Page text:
3. Don’t be elusive – This one is important for folks that are blogging and getting into social media with an agenda. I’ve always been honest about my intentions. When I began, I always informed the wineries, wine bars, and coffee shops I reviewed that I wanted to eventually open a wine and coffee bar. When that goal morphed into a tasting room, I made sure I shared that. While not everyone has embraced those goals, and some still look at me with a skeptical eye, they can’t accuse me of being sneaky or underhanded (well, they can – but would be wrong).
2. Don’t be a conformist – Find your voice and stick with it. I’m not always the greatest writer but I know my strengths and I avoid my weaknesses. You won’t find me producing some technical wizardry like you find on Palate Press from time to time. I am not as quick witted as 1WineDude or connected to the industry as Steve Heimoff. I’ll never give in depth winery analysis like Washington Wine Report. I’ll be me. There are times I’ve posted some serious expose and had to deal with the consequence of people not liking it. I used Twitter to get the media interested in my plight against city hall. Some say, I should have played nice. When I wrote about one wineries unsuccessful attempt to open in the area, I wrote about the irony of the opposition. I was vilified. When I wrote something very sexy about Champagne recently, one person told me I needed to be more careful now that I was a business owner. For me, I think it’s important to stay true to who you are. Keep being you and the people who like you will keep liking you.
1. Don’t have an unorganized brand approach – This is a lesson that I’m continuing to learn and struggle with. When I came out of the gate I wanted to be Nectar Coffee and Wine. I bought that URL and I also bought Drink Nectar. Drink Nectar was unavailable on Twitter, so I did @nectarwine. Over the course of the year, I’ve become the “Drink Nectar guy” locally. My Facebook page is Facebook.com/DrinkNectar. My YouTube channel is Youtube.com/DrinkNectar. Almost daily on twitter, I’m mistakenly referenced as @drinknectar (that account is a dead account with zero tweets). When I went to open a business, I didn’t want it to be called DrinkNectar. This was a huge FAIL on my part that is becoming difficult to correct. I recently decided to RE-BRAND to accommodate the opening of Nectar Tasting Room. Hopefully, after a year of successful re-branding, I’ll have solidified myself as Nectar Wine Blog, Nectar Tasting Room, Nectar Media, and Spokane Wine Magazine. So, in order to avoid the same confusion that I have, I strongly encourage you to think through the aspects of your approach before you get started.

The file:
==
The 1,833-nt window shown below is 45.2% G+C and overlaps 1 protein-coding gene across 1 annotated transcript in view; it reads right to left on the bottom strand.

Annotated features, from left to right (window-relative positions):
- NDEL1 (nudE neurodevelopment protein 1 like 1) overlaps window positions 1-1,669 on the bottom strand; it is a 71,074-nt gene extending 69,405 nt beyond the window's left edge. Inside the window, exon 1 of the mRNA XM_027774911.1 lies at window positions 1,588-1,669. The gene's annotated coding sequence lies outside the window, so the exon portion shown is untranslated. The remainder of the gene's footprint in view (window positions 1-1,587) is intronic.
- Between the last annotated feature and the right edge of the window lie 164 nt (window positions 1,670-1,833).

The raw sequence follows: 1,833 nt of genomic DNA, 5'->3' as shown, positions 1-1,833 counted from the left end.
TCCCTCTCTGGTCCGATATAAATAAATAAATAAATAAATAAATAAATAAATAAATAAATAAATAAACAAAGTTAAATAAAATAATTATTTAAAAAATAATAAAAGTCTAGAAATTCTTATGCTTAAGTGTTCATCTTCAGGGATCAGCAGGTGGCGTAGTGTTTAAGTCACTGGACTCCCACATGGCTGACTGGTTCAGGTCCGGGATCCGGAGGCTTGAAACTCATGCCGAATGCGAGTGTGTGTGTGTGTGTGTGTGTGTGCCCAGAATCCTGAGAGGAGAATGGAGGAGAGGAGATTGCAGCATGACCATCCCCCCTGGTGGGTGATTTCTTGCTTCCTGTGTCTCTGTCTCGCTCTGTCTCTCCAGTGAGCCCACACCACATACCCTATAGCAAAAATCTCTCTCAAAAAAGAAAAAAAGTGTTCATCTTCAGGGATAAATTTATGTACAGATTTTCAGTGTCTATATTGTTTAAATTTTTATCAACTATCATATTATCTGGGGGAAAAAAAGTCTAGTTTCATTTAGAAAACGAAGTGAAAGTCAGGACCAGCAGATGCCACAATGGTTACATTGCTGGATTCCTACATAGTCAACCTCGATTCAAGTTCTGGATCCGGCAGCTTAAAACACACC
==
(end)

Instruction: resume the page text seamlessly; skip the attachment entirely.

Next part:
There you have it, 10 blogging mistakes that I’ve made this year. I hope they help you avoid making the same mistakes in your blogging adventure. Now I think I’m going to post this, even though it’s getting close to 6pm.
Have you ever had your material hijacked, stolen or plagiarized? What are your rules for quoting, distributing or sharing your content? In the last week, I’ve been acutely aware of several different types of sites that are thriving on using others content for their own gain (financial and web traffic). Some bloggers subscribe to the Creative Commons thought and others hold to traditional Copyright laws.
How would you feel if a post you wrote about a wine business topic ended up in the next issue of a wine magazine? You might be excited for the exposure, but would you expect to be compensated for your work? At the minimum you would expect to be credited for the article and have your contact information displayed. Chances are the magazine is making money off of you, so payment as a freelance writer would be the norm.